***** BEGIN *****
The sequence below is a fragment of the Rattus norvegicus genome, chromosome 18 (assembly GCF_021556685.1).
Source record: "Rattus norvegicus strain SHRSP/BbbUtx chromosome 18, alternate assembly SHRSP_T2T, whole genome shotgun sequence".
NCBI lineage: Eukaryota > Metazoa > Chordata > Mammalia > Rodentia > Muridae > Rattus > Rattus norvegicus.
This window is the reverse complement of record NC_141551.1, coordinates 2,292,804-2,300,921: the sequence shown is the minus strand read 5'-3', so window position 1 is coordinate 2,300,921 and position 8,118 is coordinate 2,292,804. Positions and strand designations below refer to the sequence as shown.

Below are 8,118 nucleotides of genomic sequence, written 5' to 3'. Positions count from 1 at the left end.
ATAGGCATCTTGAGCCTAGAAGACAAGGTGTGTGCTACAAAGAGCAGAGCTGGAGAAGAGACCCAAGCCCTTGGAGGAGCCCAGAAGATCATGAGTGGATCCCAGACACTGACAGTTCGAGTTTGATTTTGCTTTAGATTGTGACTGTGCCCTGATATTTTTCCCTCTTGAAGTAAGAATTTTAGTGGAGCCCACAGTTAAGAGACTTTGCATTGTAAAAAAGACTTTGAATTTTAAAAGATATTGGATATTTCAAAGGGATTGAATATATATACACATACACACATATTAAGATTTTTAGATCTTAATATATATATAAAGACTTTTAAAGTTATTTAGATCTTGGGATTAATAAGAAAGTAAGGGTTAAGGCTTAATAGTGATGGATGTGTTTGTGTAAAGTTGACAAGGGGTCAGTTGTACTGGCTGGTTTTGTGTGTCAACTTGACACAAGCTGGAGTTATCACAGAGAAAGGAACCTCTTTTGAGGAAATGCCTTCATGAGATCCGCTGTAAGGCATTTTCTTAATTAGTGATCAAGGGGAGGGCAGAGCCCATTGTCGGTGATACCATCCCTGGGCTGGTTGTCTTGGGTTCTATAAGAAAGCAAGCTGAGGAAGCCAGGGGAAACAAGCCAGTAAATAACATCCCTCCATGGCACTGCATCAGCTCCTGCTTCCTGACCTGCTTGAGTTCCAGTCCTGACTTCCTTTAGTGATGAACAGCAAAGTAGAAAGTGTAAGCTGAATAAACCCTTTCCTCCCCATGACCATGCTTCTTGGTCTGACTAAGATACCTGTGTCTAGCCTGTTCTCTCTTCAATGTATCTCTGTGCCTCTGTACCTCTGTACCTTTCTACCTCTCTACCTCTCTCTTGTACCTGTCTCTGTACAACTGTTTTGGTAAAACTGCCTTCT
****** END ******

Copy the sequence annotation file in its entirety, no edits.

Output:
The sequence below is a fragment of the Rattus norvegicus genome, chromosome 18 (assembly GCF_021556685.1).
Source record: "Rattus norvegicus strain SHRSP/BbbUtx chromosome 18, alternate assembly SHRSP_T2T, whole genome shotgun sequence".
NCBI lineage: Eukaryota > Metazoa > Chordata > Mammalia > Rodentia > Muridae > Rattus > Rattus norvegicus.
This window is the reverse complement of record NC_141551.1, coordinates 2,292,804-2,300,921: the sequence shown is the minus strand read 5'-3', so window position 1 is coordinate 2,300,921 and position 8,118 is coordinate 2,292,804. Positions and strand designations below refer to the sequence as shown.

Below are 8,118 nucleotides of genomic sequence, written 5' to 3'. Positions count from 1 at the left end.
ATAGGCATCTTGAGCCTAGAAGACAAGGTGTGTGCTACAAAGAGCAGAGCTGGAGAAGAGACCCAAGCCCTTGGAGGAGCCCAGAAGATCATGAGTGGATCCCAGACACTGACAGTTCGAGTTTGATTTTGCTTTAGATTGTGACTGTGCCCTGATATTTTTCCCTCTTGAAGTAAGAATTTTAGTGGAGCCCACAGTTAAGAGACTTTGCATTGTAAAAAAGACTTTGAATTTTAAAAGATATTGGATATTTCAAAGGGATTGAATATATATACACATACACACATATTAAGATTTTTAGATCTTAATATATATATAAAGACTTTTAAAGTTATTTAGATCTTGGGATTAATAAGAAAGTAAGGGTTAAGGCTTAATAGTGATGGATGTGTTTGTGTAAAGTTGACAAGGGGTCAGTTGTACTGGCTGGTTTTGTGTGTCAACTTGACACAAGCTGGAGTTATCACAGAGAAAGGAACCTCTTTTGAGGAAATGCCTTCATGAGATCCGCTGTAAGGCATTTTCTTAATTAGTGATCAAGGGGAGGGCAGAGCCCATTGTCGGTGATACCATCCCTGGGCTGGTTGTCTTGGGTTCTATAAGAAAGCAAGCTGAGGAAGCCAGGGGAAACAAGCCAGTAAATAACATCCCTCCATGGCACTGCATCAGCTCCTGCTTCCTGACCTGCTTGAGTTCCAGTCCTGACTTCCTTTAGTGATGAACAGCAAAGTAGAAAGTGTAAGCTGAATAAACCCTTTCCTCCCCATGACCATGCTTCTTGGTCTGACTAAGATACCTGTGTCTAGCCTGTTCTCTCTTCAATGTATCTCTGTGCCTCTGTACCTCTGTACCTTTCTACCTCTCTACCTCTCTCTTGTACCTGTCTCTGTACAACTGTTTTGGTAAAACTGCCTTCT